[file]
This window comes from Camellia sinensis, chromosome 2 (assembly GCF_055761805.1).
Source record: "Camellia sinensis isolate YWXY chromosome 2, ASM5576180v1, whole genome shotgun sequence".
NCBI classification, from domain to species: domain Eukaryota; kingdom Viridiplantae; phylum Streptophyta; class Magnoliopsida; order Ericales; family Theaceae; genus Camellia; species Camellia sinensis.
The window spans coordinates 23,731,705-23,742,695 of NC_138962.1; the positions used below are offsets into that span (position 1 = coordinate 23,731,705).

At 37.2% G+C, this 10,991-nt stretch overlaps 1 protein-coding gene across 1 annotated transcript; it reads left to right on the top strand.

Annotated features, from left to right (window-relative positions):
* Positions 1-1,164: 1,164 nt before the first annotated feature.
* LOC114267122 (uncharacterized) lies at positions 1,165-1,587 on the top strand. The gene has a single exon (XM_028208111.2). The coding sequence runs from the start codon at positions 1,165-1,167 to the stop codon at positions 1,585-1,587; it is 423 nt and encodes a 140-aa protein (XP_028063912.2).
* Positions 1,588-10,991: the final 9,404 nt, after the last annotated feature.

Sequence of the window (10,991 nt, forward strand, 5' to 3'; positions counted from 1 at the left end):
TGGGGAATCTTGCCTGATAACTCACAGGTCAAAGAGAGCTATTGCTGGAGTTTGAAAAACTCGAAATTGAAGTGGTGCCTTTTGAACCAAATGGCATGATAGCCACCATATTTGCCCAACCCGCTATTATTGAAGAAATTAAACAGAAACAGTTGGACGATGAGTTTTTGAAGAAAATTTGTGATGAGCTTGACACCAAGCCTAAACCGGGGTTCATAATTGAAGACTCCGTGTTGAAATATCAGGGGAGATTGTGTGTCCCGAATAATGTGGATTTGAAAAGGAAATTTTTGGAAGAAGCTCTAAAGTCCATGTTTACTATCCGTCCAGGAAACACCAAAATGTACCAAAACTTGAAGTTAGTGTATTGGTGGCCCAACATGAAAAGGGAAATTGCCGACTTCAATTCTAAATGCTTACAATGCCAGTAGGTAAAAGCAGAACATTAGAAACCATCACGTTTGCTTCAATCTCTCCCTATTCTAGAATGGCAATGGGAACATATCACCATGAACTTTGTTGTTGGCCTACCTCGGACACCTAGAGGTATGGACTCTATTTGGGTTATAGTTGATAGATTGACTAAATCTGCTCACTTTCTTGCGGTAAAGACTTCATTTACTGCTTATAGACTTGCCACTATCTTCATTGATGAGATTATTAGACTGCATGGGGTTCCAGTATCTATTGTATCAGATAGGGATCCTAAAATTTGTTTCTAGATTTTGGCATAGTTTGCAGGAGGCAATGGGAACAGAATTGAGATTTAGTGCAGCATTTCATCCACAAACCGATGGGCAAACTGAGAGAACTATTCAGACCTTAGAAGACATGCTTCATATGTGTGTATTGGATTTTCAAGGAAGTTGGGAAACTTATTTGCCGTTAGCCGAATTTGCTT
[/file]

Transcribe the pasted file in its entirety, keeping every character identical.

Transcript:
This window comes from Camellia sinensis, chromosome 2 (assembly GCF_055761805.1).
Source record: "Camellia sinensis isolate YWXY chromosome 2, ASM5576180v1, whole genome shotgun sequence".
NCBI classification, from domain to species: domain Eukaryota; kingdom Viridiplantae; phylum Streptophyta; class Magnoliopsida; order Ericales; family Theaceae; genus Camellia; species Camellia sinensis.
The window spans coordinates 23,731,705-23,742,695 of NC_138962.1; the positions used below are offsets into that span (position 1 = coordinate 23,731,705).

At 37.2% G+C, this 10,991-nt stretch overlaps 1 protein-coding gene across 1 annotated transcript; it reads left to right on the top strand.

Annotated features, from left to right (window-relative positions):
* Positions 1-1,164: 1,164 nt before the first annotated feature.
* LOC114267122 (uncharacterized) lies at positions 1,165-1,587 on the top strand. The gene has a single exon (XM_028208111.2). The coding sequence runs from the start codon at positions 1,165-1,167 to the stop codon at positions 1,585-1,587; it is 423 nt and encodes a 140-aa protein (XP_028063912.2).
* Positions 1,588-10,991: the final 9,404 nt, after the last annotated feature.

Sequence of the window (10,991 nt, forward strand, 5' to 3'; positions counted from 1 at the left end):
TGGGGAATCTTGCCTGATAACTCACAGGTCAAAGAGAGCTATTGCTGGAGTTTGAAAAACTCGAAATTGAAGTGGTGCCTTTTGAACCAAATGGCATGATAGCCACCATATTTGCCCAACCCGCTATTATTGAAGAAATTAAACAGAAACAGTTGGACGATGAGTTTTTGAAGAAAATTTGTGATGAGCTTGACACCAAGCCTAAACCGGGGTTCATAATTGAAGACTCCGTGTTGAAATATCAGGGGAGATTGTGTGTCCCGAATAATGTGGATTTGAAAAGGAAATTTTTGGAAGAAGCTCTAAAGTCCATGTTTACTATCCGTCCAGGAAACACCAAAATGTACCAAAACTTGAAGTTAGTGTATTGGTGGCCCAACATGAAAAGGGAAATTGCCGACTTCAATTCTAAATGCTTACAATGCCAGTAGGTAAAAGCAGAACATTAGAAACCATCACGTTTGCTTCAATCTCTCCCTATTCTAGAATGGCAATGGGAACATATCACCATGAACTTTGTTGTTGGCCTACCTCGGACACCTAGAGGTATGGACTCTATTTGGGTTATAGTTGATAGATTGACTAAATCTGCTCACTTTCTTGCGGTAAAGACTTCATTTACTGCTTATAGACTTGCCACTATCTTCATTGATGAGATTATTAGACTGCATGGGGTTCCAGTATCTATTGTATCAGATAGGGATCCTAAAATTTGTTTCTAGATTTTGGCATAGTTTGCAGGAGGCAATGGGAACAGAATTGAGATTTAGTGCAGCATTTCATCCACAAACCGATGGGCAAACTGAGAGAACTATTCAGACCTTAGAAGACATGCTTCATATGTGTGTATTGGATTTTCAAGGAAGTTGGGAAACTTATTTGCCGTTAGCCGAATTTGCTT